Author: Salman Rushdie
Narration: Sam Dastor
Publication Year: 1988
Pages: 576 (audio length: 21 hours 38 minutes)
Source: Audiobook version purchased from Audible.com (hardcover version gifted from my mother)
From the cover:
Inextricably linked with the fatwa called against its author in the wake of the novel’s publication, The Satanic Versesis, beyond that, a rich showcase for Salman Rushdie’s comic sensibilities, cultural observations, and unparalleled mastery of language. The tale of an Indian film star and a Bombay expatriate, Rushdie’s masterpiece was deservedly honored with the Whitbread Prize.
The story begins with a bang: the terrorist bombing of a London-bound jet in midflight. Two Indian actors of opposing sensibilities fall to earth, transformed into living symbols of what is angelic and evil. This is just the initial act in a magnificent odyssey that seamlessly merges the actual with the imagined. A book whose importance is eclipsed only by its quality, The Satanic Verses is a key work of our times.
I hated this book. I wanted to like it; my mother gave me her old copy a few years ago for Christmas, it was packed into a box when I moved to Abu Dhabi, and then I chose to pick up the audiobook version a few months back so that I could read it without waiting until I move home and unpacked it.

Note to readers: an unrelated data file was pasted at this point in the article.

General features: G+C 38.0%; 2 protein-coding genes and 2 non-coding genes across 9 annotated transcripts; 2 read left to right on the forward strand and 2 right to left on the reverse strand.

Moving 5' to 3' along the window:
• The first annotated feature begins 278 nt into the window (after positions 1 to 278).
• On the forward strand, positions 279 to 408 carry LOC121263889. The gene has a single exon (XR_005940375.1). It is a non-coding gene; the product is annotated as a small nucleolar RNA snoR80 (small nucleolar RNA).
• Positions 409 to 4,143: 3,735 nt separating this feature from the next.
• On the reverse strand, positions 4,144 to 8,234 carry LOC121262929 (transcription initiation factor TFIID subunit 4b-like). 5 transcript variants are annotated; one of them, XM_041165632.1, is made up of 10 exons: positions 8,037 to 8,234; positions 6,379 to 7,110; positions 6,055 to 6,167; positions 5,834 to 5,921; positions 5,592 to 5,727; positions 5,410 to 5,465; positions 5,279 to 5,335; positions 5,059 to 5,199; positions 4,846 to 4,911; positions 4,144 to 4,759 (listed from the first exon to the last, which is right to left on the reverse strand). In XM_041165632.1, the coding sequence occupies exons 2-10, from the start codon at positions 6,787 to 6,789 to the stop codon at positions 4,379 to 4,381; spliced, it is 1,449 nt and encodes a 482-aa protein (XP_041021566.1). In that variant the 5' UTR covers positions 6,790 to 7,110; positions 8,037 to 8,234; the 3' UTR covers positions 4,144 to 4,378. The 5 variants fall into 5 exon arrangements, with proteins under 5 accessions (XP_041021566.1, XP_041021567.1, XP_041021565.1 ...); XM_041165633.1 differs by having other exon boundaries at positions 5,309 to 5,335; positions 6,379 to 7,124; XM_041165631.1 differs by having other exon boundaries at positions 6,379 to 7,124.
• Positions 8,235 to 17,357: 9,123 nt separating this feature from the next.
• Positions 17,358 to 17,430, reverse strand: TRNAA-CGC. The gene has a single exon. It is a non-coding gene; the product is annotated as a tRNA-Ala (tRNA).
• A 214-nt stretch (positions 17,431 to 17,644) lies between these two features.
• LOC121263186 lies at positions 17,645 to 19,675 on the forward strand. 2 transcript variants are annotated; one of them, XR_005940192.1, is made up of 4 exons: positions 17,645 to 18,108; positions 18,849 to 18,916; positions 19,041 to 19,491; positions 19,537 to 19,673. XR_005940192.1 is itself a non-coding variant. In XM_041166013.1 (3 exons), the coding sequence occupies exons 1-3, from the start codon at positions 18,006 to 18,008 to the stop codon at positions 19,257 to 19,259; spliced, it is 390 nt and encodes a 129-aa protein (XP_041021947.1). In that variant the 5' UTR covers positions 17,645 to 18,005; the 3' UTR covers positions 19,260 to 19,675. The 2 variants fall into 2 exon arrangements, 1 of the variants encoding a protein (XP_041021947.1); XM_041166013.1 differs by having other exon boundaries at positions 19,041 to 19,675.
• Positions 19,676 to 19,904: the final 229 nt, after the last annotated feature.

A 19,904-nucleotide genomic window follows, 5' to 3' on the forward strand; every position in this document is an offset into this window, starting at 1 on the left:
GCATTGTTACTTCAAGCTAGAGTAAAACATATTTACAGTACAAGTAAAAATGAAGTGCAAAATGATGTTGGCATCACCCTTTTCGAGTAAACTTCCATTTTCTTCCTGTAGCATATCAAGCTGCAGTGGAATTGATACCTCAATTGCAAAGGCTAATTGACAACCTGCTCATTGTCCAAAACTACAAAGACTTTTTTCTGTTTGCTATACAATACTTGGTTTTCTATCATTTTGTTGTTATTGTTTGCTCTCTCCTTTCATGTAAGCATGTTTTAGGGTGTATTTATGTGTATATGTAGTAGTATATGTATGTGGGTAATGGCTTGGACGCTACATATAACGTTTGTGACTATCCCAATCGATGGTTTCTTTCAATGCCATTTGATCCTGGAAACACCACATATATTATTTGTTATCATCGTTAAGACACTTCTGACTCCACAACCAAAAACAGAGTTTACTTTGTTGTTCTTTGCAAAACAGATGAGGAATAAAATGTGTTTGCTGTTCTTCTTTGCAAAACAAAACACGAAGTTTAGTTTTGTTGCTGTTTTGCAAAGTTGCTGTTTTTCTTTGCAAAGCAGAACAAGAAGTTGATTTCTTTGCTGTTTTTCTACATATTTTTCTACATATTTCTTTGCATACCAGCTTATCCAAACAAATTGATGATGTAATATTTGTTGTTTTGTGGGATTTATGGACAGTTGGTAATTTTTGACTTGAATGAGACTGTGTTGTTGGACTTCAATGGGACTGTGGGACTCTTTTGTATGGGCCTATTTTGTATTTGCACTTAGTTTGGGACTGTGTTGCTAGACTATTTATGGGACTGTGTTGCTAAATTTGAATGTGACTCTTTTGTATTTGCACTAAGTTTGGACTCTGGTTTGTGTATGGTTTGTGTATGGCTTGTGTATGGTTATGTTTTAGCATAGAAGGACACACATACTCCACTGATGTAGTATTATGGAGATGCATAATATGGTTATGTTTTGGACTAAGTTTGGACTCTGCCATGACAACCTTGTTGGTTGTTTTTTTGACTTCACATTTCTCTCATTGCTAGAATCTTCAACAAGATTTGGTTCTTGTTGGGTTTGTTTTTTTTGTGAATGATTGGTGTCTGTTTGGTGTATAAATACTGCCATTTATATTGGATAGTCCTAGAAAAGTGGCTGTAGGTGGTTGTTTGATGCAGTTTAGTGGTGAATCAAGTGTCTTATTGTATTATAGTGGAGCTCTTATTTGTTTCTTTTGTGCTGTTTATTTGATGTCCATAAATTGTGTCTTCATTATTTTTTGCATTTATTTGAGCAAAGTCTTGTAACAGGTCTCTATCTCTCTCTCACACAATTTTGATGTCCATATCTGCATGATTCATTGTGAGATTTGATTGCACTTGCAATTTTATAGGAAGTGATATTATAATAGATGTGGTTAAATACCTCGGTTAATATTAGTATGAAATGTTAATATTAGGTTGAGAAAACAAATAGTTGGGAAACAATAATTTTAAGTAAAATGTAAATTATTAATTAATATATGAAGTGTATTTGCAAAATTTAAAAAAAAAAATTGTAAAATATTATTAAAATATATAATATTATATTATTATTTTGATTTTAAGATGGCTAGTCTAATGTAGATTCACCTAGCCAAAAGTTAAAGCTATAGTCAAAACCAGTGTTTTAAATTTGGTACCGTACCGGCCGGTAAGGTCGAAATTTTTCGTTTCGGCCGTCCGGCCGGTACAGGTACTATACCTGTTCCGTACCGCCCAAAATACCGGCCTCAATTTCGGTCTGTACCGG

And then it was awful!
I had always thought that, since there was such an uproar around the time that The Satanic Verses was published, and since the conservative crazies have always been so against it, that it must be a good book. But no! The characters are awful (sometimes cliche, sometimes just annoying), the events of the book aren’t really that interesting, and the narrative is often confusing. There were sections of the book where I had a really hard time distinguishing what was happening.
By the time I got to the end of the book, I just wished that I hadn’t wasted so much of my time listening to it. The narrator was fine, it was the story itself that was so horrible. It was offensive to Islam in places, yes, but that wasn’t why I didn’t like it. I didn’t like The Satanic Verses because Rushdie was trying so hard to offend that he just managed to write a horribly bad story.
You can find other posts in the series by clicking on the image to the right, or by taking a look at the schedule of posts and reviews.